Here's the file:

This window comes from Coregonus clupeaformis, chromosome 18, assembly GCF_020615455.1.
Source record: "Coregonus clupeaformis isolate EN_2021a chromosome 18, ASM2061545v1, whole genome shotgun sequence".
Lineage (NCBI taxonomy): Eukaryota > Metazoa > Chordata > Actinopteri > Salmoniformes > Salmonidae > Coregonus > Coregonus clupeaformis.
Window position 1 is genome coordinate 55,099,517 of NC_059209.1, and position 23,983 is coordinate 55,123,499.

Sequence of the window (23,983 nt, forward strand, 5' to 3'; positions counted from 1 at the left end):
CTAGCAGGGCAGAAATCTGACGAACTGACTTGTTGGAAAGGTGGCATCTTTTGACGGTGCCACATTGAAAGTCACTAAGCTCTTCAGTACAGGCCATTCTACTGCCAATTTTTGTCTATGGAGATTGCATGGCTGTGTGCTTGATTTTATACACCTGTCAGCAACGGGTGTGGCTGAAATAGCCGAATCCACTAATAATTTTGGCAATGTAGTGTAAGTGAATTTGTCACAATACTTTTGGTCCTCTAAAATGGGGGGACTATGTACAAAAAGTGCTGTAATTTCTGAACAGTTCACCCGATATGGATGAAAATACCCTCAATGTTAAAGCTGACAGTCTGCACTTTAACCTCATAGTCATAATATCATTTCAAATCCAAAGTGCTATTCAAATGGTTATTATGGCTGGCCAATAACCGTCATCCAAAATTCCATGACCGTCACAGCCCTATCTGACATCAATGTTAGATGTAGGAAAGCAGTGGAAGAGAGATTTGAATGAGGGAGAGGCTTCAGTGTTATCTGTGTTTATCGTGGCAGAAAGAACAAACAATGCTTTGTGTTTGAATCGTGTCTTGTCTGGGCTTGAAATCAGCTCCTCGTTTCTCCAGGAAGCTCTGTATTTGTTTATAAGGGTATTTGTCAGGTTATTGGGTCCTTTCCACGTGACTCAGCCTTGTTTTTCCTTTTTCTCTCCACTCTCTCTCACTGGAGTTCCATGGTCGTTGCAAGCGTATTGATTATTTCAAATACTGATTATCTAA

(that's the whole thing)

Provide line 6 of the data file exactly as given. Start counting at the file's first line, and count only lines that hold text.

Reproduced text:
CTAGCAGGGCAGAAATCTGACGAACTGACTTGTTGGAAAGGTGGCATCTTTTGACGGTGCCACATTGAAAGTCACTAAGCTCTTCAGTACAGGCCATTCTACTGCCAATTTTTGTCTATGGAGATTGCATGGCTGTGTGCTTGATTTTATACACCTGTCAGCAACGGGTGTGGCTGAAATAGCCGAATCCACTAATAATTTTGGCAATGTAGTGTAAGTGAATTTGTCACAATACTTTTGGTCCTCTAAAATGGGGGGACTATGTACAAAAAGTGCTGTAATTTCTGAACAGTTCACCCGATATGGATGAAAATACCCTCAATGTTAAAGCTGACAGTCTGCACTTTAACCTCATAGTCATAATATCATTTCAAATCCAAAGTGCTATTCAAATGGTTATTATGGCTGGCCAATAACCGTCATCCAAAATTCCATGACCGTCACAGCCCTATCTGACATCAATGTTAGATGTAGGAAAGCAGTGGAAGAGAGATTTGAATGAGGGAGAGGCTTCAGTGTTATCTGTGTTTATCGTGGCAGAAAGAACAAACAATGCTTTGTGTTTGAATCGTGTCTTGTCTGGGCTTGAAATCAGCTCCTCGTTTCTCCAGGAAGCTCTGTATTTGTTTATAAGGGTATTTGTCAGGTTATTGGGTCCTTTCCACGTGACTCAGCCTTGTTTTTCCTTTTTCTCTCCACTCTCTCTCACTGGAGTTCCATGGTCGTTGCAAGCGTATTGATTATTTCAAATACTGATTATCTAA